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Masks Required in Public, Enforcement Minimal

Facial coverings are now required when in public spaces.
WKNO File
Facial coverings are now required when in public spaces.
Facial coverings are now required when in public spaces.
Credit WKNO File
Facial coverings are now required when in public spaces.

Listen to an audio version of the file.

For Memphis City Councilman Dr. Jeff Warren, the magic number is 60. That’s the percentage of people, he says, who need to be masked at least 60 percent of the time while indoors to help slow down the spread of the coronavirus. 

Warren was the driving force behind a new city ordinance, passed Tuesday, requiring facial coverings in public places. The ordinance passed in a 9-4 vote after a lengthy debate about how to ensure compliance without strong enforcement. 

“The...thing that we want to do is to let people know that this is serious,” Warren says. “So now this isn’t a recommendation, this is a law.”  

Exemptions to the rule include very young children and a broad exception for those who have medical reasons not to wear one, such as a person with asthma whose breathing is inhibited by a mask. 

Councilmembers opposed to the ordinance argued that enforcement would be a problem. Currently, only warnings will be issued. But Warren says if too many people flout the rule, the council will consider additional penalties. 

The aim is to get the public to take masks more seriously, Warren says, but not to the extent of social animosity.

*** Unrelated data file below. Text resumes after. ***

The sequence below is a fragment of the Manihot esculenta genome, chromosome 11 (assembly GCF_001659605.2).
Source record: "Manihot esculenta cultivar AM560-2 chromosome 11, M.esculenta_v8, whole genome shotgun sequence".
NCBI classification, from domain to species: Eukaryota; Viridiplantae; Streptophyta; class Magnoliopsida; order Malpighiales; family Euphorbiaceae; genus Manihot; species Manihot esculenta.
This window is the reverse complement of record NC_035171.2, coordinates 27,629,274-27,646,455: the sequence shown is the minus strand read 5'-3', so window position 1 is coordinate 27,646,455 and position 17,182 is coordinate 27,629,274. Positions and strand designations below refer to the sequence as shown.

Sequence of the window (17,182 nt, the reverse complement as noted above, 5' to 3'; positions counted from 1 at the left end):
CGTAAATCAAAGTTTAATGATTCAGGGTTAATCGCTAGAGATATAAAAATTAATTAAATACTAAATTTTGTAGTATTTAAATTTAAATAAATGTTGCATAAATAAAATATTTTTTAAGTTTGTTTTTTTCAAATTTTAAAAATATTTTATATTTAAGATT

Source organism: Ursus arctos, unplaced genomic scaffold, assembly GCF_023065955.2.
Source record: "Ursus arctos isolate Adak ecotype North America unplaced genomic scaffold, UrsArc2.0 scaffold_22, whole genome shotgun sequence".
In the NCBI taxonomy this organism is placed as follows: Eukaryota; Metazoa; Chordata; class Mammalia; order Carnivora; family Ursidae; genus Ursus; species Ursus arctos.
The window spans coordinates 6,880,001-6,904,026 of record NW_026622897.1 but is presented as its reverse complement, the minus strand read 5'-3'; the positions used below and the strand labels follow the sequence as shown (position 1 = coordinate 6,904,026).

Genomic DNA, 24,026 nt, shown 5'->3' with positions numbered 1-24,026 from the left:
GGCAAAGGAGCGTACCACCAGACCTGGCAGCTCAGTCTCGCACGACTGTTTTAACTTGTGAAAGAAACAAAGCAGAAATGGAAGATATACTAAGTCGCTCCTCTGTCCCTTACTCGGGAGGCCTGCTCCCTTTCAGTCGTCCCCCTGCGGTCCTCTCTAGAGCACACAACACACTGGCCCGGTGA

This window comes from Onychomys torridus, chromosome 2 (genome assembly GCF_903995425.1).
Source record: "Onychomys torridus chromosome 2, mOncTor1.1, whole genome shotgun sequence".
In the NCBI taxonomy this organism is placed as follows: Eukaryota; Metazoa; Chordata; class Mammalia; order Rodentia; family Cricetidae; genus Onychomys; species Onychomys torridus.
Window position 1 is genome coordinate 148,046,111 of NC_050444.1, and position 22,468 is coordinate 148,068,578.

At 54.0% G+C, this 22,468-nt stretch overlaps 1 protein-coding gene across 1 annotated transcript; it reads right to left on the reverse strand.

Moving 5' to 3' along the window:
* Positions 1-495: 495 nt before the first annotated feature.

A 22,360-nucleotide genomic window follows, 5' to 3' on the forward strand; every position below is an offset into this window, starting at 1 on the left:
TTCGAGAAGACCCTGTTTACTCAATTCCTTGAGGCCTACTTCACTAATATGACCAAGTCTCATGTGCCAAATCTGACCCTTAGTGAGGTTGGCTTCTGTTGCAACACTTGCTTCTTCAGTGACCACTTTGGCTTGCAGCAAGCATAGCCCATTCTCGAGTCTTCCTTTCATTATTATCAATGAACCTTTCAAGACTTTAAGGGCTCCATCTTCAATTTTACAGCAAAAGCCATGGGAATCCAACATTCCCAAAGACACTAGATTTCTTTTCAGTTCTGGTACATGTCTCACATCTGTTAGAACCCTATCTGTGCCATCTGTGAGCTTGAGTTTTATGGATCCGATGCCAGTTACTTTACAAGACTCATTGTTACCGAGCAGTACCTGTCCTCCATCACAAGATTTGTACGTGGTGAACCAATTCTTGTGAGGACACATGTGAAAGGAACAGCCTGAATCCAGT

“As we go about this, we shouldn’t be yelling at people if they have masks on or if they have masks off,” he says. “We’re going to have to assume that everyone is doing what they’re supposed to be doing with this law and we’ll monitor it and if that doesn’t seem like what’s happening, then we have the ability to add more onerous provisions or punishments to it.” 

Inan update on Tuesday, Mayor Jim Strickland said he’s still reviewing the ordinance to understand how it might be enforced. 

State lawmakers are already challenging the constitutionality of the new rule. Republican Senator Brian Kelsey, whose district includes Germantown and parts of East Memphis, sent a letter to the state’s attorney generalasking him to issue an opinion. 

It appears Memphis is the first major metropolitan area in Tennessee to enact such a measure. 

Copyright 2020 WKNO

Katie joined the WKNO team in 2019. She's always eager to hear your story ideas. You can email her at kriordan@wkno.org